Oil futures fell Wednesday, losing ground as traders awaited a decision on a rate hike by the Federal Reserve amid jitters over the economic outlook.
Weekly inventory data will also be in focus.
- West Texas Intermediate crude for July delivery
fell $1.25, or 1.1%, to $117.68 a barrel on the New York Mercantile Exchange.
- August Brent crude
the global benchmark, lost $1.12, or 0.9%, to $120.05 a barrel on ICE Futures Europe.
- Back on Nymex, July gasoline
fell 1.1% to $3.9487 a gallon, while July heating oil
was off 0.5% at $4.3702 a gallon.
- July natural-gas futures
rose 2.2% to $7.34 per million British thermal units, after ending Tuesday at a five-week low.
Oil was extending losses seen after crude futures turned south in Monday’s session. While a number of factors were cited as a drag on crude — including optimistic remarks around the Iran nuclear deal, a waiver extension allowing U.S. banks to process Russian energy transactions, and a report that a U.S. senator intends to propose a federal surtax on certain oil companies in a move to curb inflation — some analysts saw the softness as largely tied to jitters over the Fed.
“It appears that market participants got cold feet ahead of today’s Fed decision, as a stronger tightening of monetary policy could have negative effects on oil demand,” said Carsten Fritsch, commodity analyst at Commerzbank, in a note.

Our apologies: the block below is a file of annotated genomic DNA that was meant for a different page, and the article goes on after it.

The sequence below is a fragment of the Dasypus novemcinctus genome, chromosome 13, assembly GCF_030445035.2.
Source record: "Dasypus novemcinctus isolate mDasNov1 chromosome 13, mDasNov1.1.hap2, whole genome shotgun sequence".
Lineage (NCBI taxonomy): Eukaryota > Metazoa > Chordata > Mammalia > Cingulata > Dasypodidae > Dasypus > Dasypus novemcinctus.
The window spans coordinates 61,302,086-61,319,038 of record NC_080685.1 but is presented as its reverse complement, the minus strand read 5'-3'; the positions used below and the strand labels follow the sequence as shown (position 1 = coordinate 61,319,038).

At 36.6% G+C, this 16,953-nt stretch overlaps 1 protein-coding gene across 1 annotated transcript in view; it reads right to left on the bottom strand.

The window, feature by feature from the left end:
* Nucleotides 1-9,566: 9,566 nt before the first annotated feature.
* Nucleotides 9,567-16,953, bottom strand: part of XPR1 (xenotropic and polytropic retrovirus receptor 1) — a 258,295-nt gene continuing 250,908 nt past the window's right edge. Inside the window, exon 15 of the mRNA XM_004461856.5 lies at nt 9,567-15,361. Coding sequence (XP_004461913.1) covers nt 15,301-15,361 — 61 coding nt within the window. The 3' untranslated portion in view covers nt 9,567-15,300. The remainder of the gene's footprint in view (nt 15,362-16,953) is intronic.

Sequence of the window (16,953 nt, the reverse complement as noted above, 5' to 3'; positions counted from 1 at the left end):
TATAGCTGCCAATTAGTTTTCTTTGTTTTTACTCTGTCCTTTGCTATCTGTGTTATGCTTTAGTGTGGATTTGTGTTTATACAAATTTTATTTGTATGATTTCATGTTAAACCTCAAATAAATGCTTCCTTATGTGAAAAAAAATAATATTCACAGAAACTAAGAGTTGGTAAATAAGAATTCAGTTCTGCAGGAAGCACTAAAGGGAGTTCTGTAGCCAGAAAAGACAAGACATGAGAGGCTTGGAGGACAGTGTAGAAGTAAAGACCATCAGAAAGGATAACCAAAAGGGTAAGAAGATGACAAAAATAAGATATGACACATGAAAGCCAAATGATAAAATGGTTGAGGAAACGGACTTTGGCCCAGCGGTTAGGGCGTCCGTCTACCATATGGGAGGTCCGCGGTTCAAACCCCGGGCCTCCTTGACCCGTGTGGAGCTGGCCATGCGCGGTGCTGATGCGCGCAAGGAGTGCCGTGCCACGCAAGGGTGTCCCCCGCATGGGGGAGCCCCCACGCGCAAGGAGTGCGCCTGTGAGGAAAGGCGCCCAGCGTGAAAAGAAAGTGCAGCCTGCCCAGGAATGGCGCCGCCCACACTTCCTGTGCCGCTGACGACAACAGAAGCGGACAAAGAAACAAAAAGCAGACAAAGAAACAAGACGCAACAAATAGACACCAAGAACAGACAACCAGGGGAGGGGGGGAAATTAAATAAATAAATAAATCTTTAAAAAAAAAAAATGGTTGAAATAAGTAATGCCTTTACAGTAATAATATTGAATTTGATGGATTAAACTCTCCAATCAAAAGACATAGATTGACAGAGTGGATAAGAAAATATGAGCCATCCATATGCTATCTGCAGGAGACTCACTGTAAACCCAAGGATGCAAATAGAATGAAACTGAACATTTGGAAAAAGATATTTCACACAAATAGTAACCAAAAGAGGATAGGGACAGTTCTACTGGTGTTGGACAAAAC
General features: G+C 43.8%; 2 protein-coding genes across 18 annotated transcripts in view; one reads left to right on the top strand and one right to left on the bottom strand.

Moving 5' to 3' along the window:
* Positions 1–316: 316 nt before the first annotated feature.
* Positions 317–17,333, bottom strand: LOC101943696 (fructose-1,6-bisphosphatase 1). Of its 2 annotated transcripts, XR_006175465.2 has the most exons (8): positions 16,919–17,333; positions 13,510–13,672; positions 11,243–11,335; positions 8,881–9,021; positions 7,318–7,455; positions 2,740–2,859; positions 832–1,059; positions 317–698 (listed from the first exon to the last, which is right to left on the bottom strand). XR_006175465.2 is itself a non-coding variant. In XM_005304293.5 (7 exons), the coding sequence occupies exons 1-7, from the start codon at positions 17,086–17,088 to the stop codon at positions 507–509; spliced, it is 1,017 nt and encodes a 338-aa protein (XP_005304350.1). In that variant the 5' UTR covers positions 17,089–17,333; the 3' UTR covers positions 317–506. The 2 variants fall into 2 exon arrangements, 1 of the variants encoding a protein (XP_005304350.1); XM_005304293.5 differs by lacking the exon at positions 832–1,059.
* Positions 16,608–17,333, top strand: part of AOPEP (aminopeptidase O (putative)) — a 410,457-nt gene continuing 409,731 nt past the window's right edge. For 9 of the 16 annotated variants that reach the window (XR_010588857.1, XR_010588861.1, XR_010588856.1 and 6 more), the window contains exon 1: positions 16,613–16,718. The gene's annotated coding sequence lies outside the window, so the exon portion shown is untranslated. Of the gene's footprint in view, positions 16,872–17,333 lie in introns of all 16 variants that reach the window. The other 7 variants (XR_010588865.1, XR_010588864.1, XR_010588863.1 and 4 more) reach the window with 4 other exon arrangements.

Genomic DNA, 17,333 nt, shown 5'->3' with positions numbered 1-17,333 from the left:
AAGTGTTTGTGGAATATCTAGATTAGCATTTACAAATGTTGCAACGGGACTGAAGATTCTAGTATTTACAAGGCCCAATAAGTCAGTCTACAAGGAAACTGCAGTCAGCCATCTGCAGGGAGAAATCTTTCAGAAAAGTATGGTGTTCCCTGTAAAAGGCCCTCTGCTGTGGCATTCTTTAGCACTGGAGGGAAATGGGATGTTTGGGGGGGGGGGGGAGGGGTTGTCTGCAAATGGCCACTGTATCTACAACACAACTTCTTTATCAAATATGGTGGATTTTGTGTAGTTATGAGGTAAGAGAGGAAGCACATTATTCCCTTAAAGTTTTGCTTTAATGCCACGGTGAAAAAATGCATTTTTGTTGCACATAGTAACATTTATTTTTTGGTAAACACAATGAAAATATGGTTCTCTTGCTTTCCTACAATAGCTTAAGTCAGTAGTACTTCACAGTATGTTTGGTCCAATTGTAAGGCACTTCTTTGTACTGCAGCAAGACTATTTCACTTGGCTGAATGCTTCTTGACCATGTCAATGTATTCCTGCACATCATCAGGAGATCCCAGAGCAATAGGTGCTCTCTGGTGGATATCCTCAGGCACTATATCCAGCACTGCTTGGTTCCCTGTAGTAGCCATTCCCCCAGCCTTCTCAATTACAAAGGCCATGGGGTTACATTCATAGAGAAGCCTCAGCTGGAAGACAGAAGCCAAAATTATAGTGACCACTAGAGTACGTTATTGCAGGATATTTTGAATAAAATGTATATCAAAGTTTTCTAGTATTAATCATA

The Federal Reserve is widely expected to lift the fed-funds rate by 75 basis points, or three-quarters of a percentage point, when it concludes its two-day policy meeting at 2 p.m. Eastern, though Fed watchers say such an outsize move isn’t assured.
The International Energy Agency on Wednesday said it expects global demand for oil to rise above pre-pandemic levels next year following three years of COVID-19 lockdowns and the economic shock of the Ukraine war. Much of the growth in demand next year will be driven by China, as it emerges from stop-start COVID-19 lockdowns, while developed economies are expected to contend with a worsening economic outlook and rampant inflation, the Paris-based agency said in its monthly report.
President Joe Biden on Wednesday wrote letters to U.S. oil refiners, calling on them to produce more gasoline and diesel and saying their profits have tripled during a time of war between Russia and Ukraine as Americans struggle with record high prices at the pump.
Natural-gas futures fell Tuesday after Freeport LNG Development said it now expects a resumption of partial operations at its liquefactions plant on Quintana Island on Texas’s Gulf Coast in about 90 days following damage in the wake of an explosion and fire on June 8. Repairs and full plant operations are not expected until late 2022.
U.S. inventories will also be in focus Wednesday. The American Petroleum Institute reported late Tuesday that U.S. crude supplies rose by 736,000 barrels for the week ended June 10, according to sources. The API also reportedly showed a weekly inventory decline of nearly 2.2 million barrels for gasoline, while distillate stockpiles climbed by 234,000 barrels. Oil stocks at the Cushing, Okla., delivery hub were down by 1.1 million barrels last week, sources said.
Inventory data from the Energy Information Administration will be released Wednesday. On average, analysts polled by S&P Global Commodity Insights said the EIA is expected to show crude inventories down by 1.1 million barrels for the week, along with a supply climb of 100,000 barrels for gasoline and fall of 300,000 barrels for distillates.